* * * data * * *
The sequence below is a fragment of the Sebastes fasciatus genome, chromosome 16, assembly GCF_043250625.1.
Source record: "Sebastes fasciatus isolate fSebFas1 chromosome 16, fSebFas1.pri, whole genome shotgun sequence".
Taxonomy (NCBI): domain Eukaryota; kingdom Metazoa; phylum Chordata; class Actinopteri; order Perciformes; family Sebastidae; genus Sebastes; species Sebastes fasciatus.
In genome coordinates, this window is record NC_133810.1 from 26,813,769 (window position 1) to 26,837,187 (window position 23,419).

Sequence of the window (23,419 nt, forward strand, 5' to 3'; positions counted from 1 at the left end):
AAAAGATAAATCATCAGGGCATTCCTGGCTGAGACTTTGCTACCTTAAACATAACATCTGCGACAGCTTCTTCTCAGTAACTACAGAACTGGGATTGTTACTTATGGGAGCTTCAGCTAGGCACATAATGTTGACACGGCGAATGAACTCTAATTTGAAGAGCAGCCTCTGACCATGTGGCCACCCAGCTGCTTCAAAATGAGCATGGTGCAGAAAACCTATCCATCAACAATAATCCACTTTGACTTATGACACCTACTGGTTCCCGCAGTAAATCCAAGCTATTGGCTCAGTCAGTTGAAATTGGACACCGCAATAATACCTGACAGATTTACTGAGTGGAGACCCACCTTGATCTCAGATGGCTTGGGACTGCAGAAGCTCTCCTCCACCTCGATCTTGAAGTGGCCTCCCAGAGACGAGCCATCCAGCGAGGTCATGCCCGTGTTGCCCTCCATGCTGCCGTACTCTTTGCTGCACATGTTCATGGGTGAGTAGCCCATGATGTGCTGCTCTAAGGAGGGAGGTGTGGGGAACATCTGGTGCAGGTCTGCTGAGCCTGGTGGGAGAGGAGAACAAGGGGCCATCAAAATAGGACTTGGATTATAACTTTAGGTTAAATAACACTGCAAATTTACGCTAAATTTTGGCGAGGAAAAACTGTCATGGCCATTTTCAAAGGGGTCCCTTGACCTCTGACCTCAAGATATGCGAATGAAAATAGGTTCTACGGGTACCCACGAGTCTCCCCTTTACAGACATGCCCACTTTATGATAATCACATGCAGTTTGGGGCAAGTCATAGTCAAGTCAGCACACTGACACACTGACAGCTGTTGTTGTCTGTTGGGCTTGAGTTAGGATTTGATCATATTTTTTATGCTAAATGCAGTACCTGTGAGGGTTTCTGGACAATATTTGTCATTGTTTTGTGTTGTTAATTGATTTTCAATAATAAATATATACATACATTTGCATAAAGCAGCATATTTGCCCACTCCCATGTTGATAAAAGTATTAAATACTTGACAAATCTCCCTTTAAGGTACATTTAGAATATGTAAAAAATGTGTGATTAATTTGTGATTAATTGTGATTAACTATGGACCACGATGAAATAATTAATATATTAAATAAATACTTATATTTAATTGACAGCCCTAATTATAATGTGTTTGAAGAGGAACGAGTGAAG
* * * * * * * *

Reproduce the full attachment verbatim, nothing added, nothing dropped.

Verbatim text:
The sequence below is a fragment of the Sebastes fasciatus genome, chromosome 16, assembly GCF_043250625.1.
Source record: "Sebastes fasciatus isolate fSebFas1 chromosome 16, fSebFas1.pri, whole genome shotgun sequence".
Taxonomy (NCBI): domain Eukaryota; kingdom Metazoa; phylum Chordata; class Actinopteri; order Perciformes; family Sebastidae; genus Sebastes; species Sebastes fasciatus.
In genome coordinates, this window is record NC_133810.1 from 26,813,769 (window position 1) to 26,837,187 (window position 23,419).

Sequence of the window (23,419 nt, forward strand, 5' to 3'; positions counted from 1 at the left end):
AAAAGATAAATCATCAGGGCATTCCTGGCTGAGACTTTGCTACCTTAAACATAACATCTGCGACAGCTTCTTCTCAGTAACTACAGAACTGGGATTGTTACTTATGGGAGCTTCAGCTAGGCACATAATGTTGACACGGCGAATGAACTCTAATTTGAAGAGCAGCCTCTGACCATGTGGCCACCCAGCTGCTTCAAAATGAGCATGGTGCAGAAAACCTATCCATCAACAATAATCCACTTTGACTTATGACACCTACTGGTTCCCGCAGTAAATCCAAGCTATTGGCTCAGTCAGTTGAAATTGGACACCGCAATAATACCTGACAGATTTACTGAGTGGAGACCCACCTTGATCTCAGATGGCTTGGGACTGCAGAAGCTCTCCTCCACCTCGATCTTGAAGTGGCCTCCCAGAGACGAGCCATCCAGCGAGGTCATGCCCGTGTTGCCCTCCATGCTGCCGTACTCTTTGCTGCACATGTTCATGGGTGAGTAGCCCATGATGTGCTGCTCTAAGGAGGGAGGTGTGGGGAACATCTGGTGCAGGTCTGCTGAGCCTGGTGGGAGAGGAGAACAAGGGGCCATCAAAATAGGACTTGGATTATAACTTTAGGTTAAATAACACTGCAAATTTACGCTAAATTTTGGCGAGGAAAAACTGTCATGGCCATTTTCAAAGGGGTCCCTTGACCTCTGACCTCAAGATATGCGAATGAAAATAGGTTCTACGGGTACCCACGAGTCTCCCCTTTACAGACATGCCCACTTTATGATAATCACATGCAGTTTGGGGCAAGTCATAGTCAAGTCAGCACACTGACACACTGACAGCTGTTGTTGTCTGTTGGGCTTGAGTTAGGATTTGATCATATTTTTTATGCTAAATGCAGTACCTGTGAGGGTTTCTGGACAATATTTGTCATTGTTTTGTGTTGTTAATTGATTTTCAATAATAAATATATACATACATTTGCATAAAGCAGCATATTTGCCCACTCCCATGTTGATAAAAGTATTAAATACTTGACAAATCTCCCTTTAAGGTACATTTAGAATATGTAAAAAATGTGTGATTAATTTGTGATTAATTGTGATTAACTATGGACCACGATGAAATAATTAATATATTAAATAAATACTTATATTTAATTGACAGCCCTAATTATAATGTGTTTGAAGAGGAACGAGTGAAG